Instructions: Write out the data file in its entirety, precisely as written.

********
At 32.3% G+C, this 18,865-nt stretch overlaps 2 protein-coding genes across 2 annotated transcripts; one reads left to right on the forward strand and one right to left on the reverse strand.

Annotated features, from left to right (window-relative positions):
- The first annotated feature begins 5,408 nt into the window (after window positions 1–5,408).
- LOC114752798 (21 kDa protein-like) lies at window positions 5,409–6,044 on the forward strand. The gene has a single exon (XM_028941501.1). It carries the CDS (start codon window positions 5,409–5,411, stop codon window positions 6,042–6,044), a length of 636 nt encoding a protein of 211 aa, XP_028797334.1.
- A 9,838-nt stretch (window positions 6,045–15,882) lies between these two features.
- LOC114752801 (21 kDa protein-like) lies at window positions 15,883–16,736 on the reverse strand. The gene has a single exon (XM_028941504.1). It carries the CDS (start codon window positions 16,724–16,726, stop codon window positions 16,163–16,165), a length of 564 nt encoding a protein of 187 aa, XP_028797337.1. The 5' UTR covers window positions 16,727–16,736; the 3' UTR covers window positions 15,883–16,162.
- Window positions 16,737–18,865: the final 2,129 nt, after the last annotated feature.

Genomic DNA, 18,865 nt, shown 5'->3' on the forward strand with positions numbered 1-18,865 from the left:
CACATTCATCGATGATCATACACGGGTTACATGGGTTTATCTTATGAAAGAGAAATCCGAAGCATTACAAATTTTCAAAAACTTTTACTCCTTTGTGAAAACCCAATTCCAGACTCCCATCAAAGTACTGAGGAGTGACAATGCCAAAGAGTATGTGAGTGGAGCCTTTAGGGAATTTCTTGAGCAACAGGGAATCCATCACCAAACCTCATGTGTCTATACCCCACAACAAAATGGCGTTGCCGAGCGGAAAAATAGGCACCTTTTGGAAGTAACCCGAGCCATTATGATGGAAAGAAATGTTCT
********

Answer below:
At 32.3% G+C, this 18,865-nt stretch overlaps 2 protein-coding genes across 2 annotated transcripts; one reads left to right on the forward strand and one right to left on the reverse strand.

Annotated features, from left to right (window-relative positions):
- The first annotated feature begins 5,408 nt into the window (after window positions 1–5,408).
- LOC114752798 (21 kDa protein-like) lies at window positions 5,409–6,044 on the forward strand. The gene has a single exon (XM_028941501.1). It carries the CDS (start codon window positions 5,409–5,411, stop codon window positions 6,042–6,044), a length of 636 nt encoding a protein of 211 aa, XP_028797334.1.
- A 9,838-nt stretch (window positions 6,045–15,882) lies between these two features.
- LOC114752801 (21 kDa protein-like) lies at window positions 15,883–16,736 on the reverse strand. The gene has a single exon (XM_028941504.1). It carries the CDS (start codon window positions 16,724–16,726, stop codon window positions 16,163–16,165), a length of 564 nt encoding a protein of 187 aa, XP_028797337.1. The 5' UTR covers window positions 16,727–16,736; the 3' UTR covers window positions 15,883–16,162.
- Window positions 16,737–18,865: the final 2,129 nt, after the last annotated feature.

Genomic DNA, 18,865 nt, shown 5'->3' on the forward strand with positions numbered 1-18,865 from the left:
CACATTCATCGATGATCATACACGGGTTACATGGGTTTATCTTATGAAAGAGAAATCCGAAGCATTACAAATTTTCAAAAACTTTTACTCCTTTGTGAAAACCCAATTCCAGACTCCCATCAAAGTACTGAGGAGTGACAATGCCAAAGAGTATGTGAGTGGAGCCTTTAGGGAATTTCTTGAGCAACAGGGAATCCATCACCAAACCTCATGTGTCTATACCCCACAACAAAATGGCGTTGCCGAGCGGAAAAATAGGCACCTTTTGGAAGTAACCCGAGCCATTATGATGGAAAGAAATGTTCT